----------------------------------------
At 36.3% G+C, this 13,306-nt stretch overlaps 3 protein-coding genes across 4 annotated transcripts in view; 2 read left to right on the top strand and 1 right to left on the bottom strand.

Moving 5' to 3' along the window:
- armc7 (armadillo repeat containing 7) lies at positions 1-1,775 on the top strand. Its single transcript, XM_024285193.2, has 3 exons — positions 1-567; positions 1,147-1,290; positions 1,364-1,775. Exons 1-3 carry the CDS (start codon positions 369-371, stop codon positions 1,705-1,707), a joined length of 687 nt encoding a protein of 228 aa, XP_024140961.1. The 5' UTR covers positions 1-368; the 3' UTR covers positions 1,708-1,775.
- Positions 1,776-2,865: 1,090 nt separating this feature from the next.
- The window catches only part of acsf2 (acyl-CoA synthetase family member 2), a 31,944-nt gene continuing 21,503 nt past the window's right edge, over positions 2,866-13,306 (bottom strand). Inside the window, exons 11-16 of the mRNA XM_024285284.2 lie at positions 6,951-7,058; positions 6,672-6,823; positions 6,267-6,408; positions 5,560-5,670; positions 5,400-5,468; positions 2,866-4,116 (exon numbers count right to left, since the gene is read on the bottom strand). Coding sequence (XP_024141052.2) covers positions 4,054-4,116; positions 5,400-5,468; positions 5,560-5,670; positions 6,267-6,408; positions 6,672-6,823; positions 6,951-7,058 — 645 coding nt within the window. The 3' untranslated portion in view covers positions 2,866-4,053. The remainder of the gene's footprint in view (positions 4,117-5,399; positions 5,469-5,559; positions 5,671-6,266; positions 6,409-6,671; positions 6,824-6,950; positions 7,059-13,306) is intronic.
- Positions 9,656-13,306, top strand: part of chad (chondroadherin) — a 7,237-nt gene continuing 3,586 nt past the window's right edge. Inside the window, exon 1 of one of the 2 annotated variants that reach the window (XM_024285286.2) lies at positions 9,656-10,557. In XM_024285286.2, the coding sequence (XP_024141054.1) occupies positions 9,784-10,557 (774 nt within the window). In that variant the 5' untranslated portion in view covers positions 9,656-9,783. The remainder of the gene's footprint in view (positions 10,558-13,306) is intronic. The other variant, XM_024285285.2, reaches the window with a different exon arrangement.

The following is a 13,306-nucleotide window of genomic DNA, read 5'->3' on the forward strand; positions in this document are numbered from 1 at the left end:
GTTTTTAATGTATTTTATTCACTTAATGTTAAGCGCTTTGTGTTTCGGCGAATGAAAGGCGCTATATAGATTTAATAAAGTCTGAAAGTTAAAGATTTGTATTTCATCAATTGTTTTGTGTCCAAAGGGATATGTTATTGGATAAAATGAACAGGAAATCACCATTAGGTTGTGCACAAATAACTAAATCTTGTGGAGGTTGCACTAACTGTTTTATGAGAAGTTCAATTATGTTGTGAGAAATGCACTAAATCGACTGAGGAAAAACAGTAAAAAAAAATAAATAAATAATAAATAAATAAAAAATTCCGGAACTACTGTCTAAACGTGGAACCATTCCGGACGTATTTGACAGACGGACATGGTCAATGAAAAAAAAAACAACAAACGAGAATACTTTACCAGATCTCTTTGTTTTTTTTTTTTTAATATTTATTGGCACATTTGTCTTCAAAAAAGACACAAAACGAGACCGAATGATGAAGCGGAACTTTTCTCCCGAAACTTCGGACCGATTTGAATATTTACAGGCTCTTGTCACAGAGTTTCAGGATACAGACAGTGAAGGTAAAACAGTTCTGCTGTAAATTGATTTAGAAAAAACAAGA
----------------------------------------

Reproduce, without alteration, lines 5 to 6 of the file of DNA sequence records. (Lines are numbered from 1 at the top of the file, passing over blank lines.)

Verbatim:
- The window catches only part of acsf2 (acyl-CoA synthetase family member 2), a 31,944-nt gene continuing 21,503 nt past the window's right edge, over positions 2,866-13,306 (bottom strand). Inside the window, exons 11-16 of the mRNA XM_024285284.2 lie at positions 6,951-7,058; positions 6,672-6,823; positions 6,267-6,408; positions 5,560-5,670; positions 5,400-5,468; positions 2,866-4,116 (exon numbers count right to left, since the gene is read on the bottom strand). Coding sequence (XP_024141052.2) covers positions 4,054-4,116; positions 5,400-5,468; positions 5,560-5,670; positions 6,267-6,408; positions 6,672-6,823; positions 6,951-7,058 — 645 coding nt within the window. The 3' untranslated portion in view covers positions 2,866-4,053. The remainder of the gene's footprint in view (positions 4,117-5,399; positions 5,469-5,559; positions 5,671-6,266; positions 6,409-6,671; positions 6,824-6,950; positions 7,059-13,306) is intronic.
- Positions 9,656-13,306, top strand: part of chad (chondroadherin) — a 7,237-nt gene continuing 3,586 nt past the window's right edge. Inside the window, exon 1 of one of the 2 annotated variants that reach the window (XM_024285286.2) lies at positions 9,656-10,557. In XM_024285286.2, the coding sequence (XP_024141054.1) occupies positions 9,784-10,557 (774 nt within the window). In that variant the 5' untranslated portion in view covers positions 9,656-9,783. The remainder of the gene's footprint in view (positions 10,558-13,306) is intronic. The other variant, XM_024285285.2, reaches the window with a different exon arrangement.